Another valid argument from the anti-milk crowd is the pollution of the environment. Factory farms do indeed lay waste to the land and those practices produce a product that mirrors the filth and discord that these animals inhabit. But we truly cannot lump all farms into this category. Biological and sustainable farming, in truth, do quite the opposite. Through best management practices these farms feed and nourish the land and recycle waste back into the system as nature has done for millennia. Soil, animals, plants, all live in symbiotic relationship with intuitive guidance from farmers, such as crop and pasture rotation. These cows are a true representation of the picturesque billboards depicting cows grazing in green pastures under blue sky and fresh breeze. Traditional Gaelic communities in Ireland utilized a semi-nomadic pastoral farming way of living. Fresh milk, soured milk, butter, and “bonaclabbe” (curds) was an essential part of the daily diet.

Illegal Milk

The industrial revolution set into motion a new way of living. Families living on adequate amounts of land would have been able to milk their own goats or cows and obtain milk themselves. With more and more people moving to cities and away from farms, foods had to be transported long distance. Less and less families were able to utilize the self sustaining way of homesteading. This increased the demand for these products to be produced and sold in a grocerystore-like setting and transported many miles. Without proper refrigeration some foods could spoil during transport. Mass production led to the factory farms described above where the main prerogative was “cheap and quick”. Packing in as many cows possible within the smallest amount of space was the goal. Infection within these facilities is rampant. To counteract this the cows are kept on antibiotics which indeed transfers into the milk. Additionally routine antibiotic use breeds super pathogens that become antibiotic resistant.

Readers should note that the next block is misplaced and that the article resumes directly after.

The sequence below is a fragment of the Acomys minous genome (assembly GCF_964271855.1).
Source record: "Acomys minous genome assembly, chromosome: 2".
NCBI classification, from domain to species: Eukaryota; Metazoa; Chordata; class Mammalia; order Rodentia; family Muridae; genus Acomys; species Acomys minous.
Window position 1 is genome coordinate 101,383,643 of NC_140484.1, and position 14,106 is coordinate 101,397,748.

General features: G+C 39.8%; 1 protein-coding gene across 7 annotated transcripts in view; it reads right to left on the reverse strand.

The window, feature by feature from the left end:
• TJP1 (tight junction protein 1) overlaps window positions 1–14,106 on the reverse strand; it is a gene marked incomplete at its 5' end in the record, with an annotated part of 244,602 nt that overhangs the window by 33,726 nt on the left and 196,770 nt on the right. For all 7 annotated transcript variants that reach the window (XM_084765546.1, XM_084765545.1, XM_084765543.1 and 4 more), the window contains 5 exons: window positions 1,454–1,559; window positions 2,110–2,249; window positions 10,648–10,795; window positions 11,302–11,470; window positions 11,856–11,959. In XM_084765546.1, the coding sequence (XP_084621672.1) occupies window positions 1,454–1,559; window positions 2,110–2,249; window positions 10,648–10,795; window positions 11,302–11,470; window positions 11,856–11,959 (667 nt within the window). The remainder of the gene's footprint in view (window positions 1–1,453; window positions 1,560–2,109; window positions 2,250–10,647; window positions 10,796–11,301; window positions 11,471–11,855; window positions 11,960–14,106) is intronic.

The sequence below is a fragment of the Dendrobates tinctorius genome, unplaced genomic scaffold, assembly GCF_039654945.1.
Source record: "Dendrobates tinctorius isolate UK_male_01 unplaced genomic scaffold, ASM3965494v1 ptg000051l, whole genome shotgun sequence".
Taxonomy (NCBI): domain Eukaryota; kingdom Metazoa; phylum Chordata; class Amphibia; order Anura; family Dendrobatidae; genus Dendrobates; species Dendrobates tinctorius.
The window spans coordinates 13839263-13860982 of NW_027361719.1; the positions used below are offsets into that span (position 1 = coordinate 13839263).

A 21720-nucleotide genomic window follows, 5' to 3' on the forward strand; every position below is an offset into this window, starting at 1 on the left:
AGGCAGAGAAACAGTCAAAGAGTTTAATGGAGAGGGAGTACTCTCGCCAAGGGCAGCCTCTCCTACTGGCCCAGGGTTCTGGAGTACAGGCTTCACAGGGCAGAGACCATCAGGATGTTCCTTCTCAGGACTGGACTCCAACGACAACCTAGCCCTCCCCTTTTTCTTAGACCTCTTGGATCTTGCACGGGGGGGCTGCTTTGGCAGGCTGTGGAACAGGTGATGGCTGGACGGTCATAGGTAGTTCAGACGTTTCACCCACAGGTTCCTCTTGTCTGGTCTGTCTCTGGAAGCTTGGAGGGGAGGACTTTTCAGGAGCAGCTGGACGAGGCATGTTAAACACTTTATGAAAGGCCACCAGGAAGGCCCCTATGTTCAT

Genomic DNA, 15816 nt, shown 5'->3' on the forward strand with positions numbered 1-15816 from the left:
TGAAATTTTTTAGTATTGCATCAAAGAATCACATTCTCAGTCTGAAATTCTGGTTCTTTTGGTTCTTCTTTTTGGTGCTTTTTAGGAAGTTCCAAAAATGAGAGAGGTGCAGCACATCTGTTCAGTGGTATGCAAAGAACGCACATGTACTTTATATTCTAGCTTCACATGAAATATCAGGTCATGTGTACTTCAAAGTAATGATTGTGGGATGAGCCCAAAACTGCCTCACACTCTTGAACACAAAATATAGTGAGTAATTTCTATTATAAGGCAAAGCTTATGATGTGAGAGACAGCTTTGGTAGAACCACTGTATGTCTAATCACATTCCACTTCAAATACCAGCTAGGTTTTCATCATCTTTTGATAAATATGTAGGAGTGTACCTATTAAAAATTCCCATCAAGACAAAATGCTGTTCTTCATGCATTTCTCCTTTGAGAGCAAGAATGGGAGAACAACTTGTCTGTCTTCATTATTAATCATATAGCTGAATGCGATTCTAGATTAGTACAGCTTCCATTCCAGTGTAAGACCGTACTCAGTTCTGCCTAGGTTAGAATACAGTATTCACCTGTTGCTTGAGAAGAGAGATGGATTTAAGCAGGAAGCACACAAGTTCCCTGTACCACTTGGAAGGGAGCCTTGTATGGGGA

All of these factors and many more (this blog post could easily have enough content to become a book) led to the pasteurization of dairy products. The battle to ban sales of raw milk persists today and many states have declared raw milk illegal, claiming that raw milk is infected with pathogens such as Listeria, Campylobacter, and E. coli. I certainly would not drink milk raw from these industrialized farms, but let us set some things straight. Food poisoning cases from everyday foods such as deli meats and produce items far outshines those of dairy. The war has even gotten so scandalous as to accounts of deceitful media reporting. For example, in 2006 during a spinach recall due to E. coli, California officials blamed the illness of 4 children on raw milk from an Organic Pastures farm. Upon testing, the strain of E. coli guilty of causing the illnesses was never found. Even so, a FDA power point presentation contained slides blaming Organic Pastures on these illnesses.